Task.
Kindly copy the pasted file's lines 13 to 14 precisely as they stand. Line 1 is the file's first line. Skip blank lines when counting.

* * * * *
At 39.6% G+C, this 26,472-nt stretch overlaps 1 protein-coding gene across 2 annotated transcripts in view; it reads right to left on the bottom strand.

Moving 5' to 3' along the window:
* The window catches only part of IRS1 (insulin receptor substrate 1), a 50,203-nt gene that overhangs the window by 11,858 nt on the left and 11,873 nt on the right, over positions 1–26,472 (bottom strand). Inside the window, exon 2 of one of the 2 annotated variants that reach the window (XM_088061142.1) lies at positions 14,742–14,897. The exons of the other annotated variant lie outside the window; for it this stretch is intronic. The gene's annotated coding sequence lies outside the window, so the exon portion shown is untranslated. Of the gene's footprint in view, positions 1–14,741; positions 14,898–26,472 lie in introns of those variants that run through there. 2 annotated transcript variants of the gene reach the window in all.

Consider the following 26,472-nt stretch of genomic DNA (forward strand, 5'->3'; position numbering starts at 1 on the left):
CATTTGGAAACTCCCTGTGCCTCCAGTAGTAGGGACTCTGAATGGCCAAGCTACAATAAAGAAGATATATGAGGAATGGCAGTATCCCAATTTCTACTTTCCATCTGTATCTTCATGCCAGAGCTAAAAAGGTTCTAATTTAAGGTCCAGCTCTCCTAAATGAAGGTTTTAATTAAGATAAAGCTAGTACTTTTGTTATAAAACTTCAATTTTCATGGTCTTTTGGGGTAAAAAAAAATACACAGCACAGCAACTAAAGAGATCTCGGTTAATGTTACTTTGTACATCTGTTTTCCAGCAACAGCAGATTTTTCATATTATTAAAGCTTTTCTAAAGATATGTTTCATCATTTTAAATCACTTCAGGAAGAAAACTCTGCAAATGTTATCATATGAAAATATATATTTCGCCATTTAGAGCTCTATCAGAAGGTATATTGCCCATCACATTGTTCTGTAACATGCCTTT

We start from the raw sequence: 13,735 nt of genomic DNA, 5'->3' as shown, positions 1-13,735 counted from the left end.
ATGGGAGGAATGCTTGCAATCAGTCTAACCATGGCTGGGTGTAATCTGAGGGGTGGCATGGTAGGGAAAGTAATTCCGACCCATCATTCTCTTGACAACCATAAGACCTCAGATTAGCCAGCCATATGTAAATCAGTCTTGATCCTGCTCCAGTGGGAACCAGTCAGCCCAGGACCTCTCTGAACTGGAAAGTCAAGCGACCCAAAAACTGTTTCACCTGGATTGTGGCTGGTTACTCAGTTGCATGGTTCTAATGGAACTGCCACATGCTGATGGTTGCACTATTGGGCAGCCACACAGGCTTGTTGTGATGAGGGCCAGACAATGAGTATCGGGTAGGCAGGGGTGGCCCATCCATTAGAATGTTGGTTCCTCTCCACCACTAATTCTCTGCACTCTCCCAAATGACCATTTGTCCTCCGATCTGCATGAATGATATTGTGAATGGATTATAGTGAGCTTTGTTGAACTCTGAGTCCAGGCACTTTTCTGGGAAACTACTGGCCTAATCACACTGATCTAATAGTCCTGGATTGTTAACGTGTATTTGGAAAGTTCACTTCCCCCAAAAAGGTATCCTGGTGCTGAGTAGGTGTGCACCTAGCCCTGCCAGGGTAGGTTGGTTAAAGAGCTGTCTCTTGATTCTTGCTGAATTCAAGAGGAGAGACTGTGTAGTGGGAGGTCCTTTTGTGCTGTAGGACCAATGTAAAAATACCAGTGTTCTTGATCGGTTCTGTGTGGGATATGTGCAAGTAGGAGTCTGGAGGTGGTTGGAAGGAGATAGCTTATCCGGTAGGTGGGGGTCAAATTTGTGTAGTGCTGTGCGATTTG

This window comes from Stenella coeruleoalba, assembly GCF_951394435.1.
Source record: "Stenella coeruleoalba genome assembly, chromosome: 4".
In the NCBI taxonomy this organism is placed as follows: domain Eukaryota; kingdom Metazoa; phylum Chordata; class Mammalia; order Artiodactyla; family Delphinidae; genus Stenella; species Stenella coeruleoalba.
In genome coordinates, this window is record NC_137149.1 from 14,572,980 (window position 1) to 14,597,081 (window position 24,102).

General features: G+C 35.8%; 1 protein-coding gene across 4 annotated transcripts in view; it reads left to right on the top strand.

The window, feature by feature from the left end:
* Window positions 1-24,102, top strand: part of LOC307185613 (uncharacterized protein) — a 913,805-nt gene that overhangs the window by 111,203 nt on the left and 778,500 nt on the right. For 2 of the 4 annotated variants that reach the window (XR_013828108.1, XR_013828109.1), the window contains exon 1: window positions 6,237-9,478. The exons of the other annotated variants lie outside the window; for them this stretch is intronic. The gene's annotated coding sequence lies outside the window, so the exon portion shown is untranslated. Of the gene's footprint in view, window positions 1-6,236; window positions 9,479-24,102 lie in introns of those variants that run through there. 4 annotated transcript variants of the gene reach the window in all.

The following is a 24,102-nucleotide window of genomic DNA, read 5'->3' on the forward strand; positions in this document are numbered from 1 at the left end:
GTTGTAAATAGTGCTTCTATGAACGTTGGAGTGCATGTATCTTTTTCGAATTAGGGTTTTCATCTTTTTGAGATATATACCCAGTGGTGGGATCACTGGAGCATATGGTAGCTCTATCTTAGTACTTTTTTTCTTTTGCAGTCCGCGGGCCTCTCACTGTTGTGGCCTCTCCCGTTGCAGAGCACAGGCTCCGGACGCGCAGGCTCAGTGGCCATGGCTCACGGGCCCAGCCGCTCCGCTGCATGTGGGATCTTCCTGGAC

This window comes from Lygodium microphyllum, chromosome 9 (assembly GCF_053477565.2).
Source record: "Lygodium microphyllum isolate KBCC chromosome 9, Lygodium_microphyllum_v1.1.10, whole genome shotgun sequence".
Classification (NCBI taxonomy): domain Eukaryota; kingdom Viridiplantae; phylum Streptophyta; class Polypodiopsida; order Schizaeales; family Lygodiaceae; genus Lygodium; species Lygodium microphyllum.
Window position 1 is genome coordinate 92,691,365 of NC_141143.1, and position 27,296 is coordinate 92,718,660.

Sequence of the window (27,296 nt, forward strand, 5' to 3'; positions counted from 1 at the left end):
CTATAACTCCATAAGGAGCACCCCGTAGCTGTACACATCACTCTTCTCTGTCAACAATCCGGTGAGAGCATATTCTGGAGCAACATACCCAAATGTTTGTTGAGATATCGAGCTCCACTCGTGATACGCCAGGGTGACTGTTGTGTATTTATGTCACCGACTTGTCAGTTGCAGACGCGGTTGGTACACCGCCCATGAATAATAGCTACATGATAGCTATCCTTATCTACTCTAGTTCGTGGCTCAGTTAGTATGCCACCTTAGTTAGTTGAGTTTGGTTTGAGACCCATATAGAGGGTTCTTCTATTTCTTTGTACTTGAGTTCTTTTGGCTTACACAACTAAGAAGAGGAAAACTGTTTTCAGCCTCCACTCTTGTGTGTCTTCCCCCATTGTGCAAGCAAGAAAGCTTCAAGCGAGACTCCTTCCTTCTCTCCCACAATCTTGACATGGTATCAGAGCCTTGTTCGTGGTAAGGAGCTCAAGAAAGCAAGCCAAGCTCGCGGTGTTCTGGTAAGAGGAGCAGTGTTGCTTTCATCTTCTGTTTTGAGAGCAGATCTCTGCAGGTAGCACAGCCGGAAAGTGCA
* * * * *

The window, feature by feature from the left end:
* Window positions 1-24,102, top strand: part of LOC307185613 (uncharacterized protein) — a 913,805-nt gene that overhangs the window by 111,203 nt on the left and 778,500 nt on the right. For 2 of the 4 annotated variants that reach the window (XR_013828108.1, XR_013828109.1), the window contains exon 1: window positions 6,237-9,478. The exons of the other annotated variants lie outside the window; for them this stretch is intronic. The gene's annotated coding sequence lies outside the window, so the exon portion shown is untranslated. Of the gene's footprint in view, window positions 1-6,236; window positions 9,479-24,102 lie in introns of those variants that run through there. 4 annotated transcript variants of the gene reach the window in all.